Limitations of Laparoscopy for Bilateral Nephrectomy for Autosomal Dominant Polycystic Kidney Disease

Michael C. Lipke, Vladislav Bargman, Martin Milgrom, Chandru P. Sundaram

Research output: Contribution to journalArticle

41 Scopus citations

Abstract

Purpose: We retrospectively studied outcomes following bilateral hand assisted laparoscopic nephrectomy. Materials and Methods: We retrospectively reviewed the charts of 18 patients with symptomatic autosomal dominant polycystic kidney disease who underwent bilateral hand assisted laparoscopic nephrectomy. Preoperative radiographic imaging was reviewed retrospectively to determine kidney size based on an ellipsoid shape. A visual analog pain scale with scores of 0 to 10 to assess pain related to autosomal dominant polycystic kidney disease was measured preoperatively and postoperatively. Results: Average patient age was 48.2 years (range 30 to 64). Of the patients 14 successfully underwent bilateral hand assisted laparoscopic nephrectomy, while 4 required open conversion. A total of 16 patients underwent nephrectomy for pain and 2 underwent surgery for frequent recurrent symptomatic urinary tract infections. All patients except 1 underwent renal transplantation before bilateral nephrectomy. There was a significant difference in the volume of the right and left kidneys between the hand assisted laparoscopic and open groups (mean ± SD 1,043 ± 672 and 1,058 ± 603.8 vs 4,052 ± 548 and 3,592 ± 1,752 cm3, p <0.001 and 0.06 respectively). There were 5 complications, including wound infection and protracted ileus in 2 patients each, and incisional hernia in 1. In addition, the difference in mean preoperative and postoperative visual analog pain scores was statistically significant (6.9, range 3 to 10 and 0.5, range 0 to 2, p <0.05). Conclusions: Bilateral laparoscopic hand assisted nephrectomy is a safe and reliable option in patients requiring removal of the 2 kidneys in a single setting. Rather than performing staged nephrectomies, hand assisted laparoscopic nephrectomy allows the single administration of general anesthesia and provides effective relief of bothersome symptoms in patients with symptomatic autosomal dominant polycystic kidney disease. This procedure is safe in patients with renal transplants. Patients with massive polycystic kidneys with a kidney volume of greater than 3,500 cc are at increased risk for open conversion and they may have improved outcomes if open nephrectomy is attempted from the outset.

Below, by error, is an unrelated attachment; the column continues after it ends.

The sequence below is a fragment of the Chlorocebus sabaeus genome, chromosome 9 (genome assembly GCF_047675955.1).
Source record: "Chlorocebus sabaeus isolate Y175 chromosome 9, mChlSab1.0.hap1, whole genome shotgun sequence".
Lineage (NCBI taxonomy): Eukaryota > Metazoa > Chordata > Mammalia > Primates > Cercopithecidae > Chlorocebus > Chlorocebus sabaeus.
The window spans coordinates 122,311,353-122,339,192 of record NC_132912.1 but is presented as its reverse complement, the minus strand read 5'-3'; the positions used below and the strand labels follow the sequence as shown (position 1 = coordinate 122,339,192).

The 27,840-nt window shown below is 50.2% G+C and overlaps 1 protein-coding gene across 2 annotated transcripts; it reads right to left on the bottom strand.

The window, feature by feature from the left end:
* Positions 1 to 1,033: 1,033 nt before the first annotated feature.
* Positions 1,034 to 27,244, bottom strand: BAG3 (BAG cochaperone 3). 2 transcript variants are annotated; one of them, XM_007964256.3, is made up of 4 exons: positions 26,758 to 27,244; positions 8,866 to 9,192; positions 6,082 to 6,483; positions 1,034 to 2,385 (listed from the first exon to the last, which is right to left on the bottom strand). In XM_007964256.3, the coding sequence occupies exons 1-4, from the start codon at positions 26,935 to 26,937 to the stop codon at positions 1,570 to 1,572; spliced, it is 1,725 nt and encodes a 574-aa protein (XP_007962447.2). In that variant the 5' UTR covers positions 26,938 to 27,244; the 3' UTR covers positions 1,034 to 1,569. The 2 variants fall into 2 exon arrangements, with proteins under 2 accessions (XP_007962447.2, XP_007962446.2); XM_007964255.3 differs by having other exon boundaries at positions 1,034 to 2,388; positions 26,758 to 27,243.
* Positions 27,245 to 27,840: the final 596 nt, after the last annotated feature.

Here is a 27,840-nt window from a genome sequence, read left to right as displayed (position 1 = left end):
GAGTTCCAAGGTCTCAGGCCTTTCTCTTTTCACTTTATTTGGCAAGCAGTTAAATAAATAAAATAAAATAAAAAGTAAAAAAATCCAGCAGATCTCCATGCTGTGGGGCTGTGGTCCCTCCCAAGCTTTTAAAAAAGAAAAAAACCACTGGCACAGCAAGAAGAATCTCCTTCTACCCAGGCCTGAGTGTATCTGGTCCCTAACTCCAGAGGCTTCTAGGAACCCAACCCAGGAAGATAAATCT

Original languageEnglish (US)
Pages (from-to)627-631
Number of pages5
JournalJournal of Urology
Volume177
Issue number2
DOIs
StatePublished - Feb 1 2007
Externally publishedYes

Keywords

  • kidney
  • kidney transplantation
  • laparoscopy
  • nephrectomy
  • polycystic kidney diseases

ASJC Scopus subject areas

  • Urology

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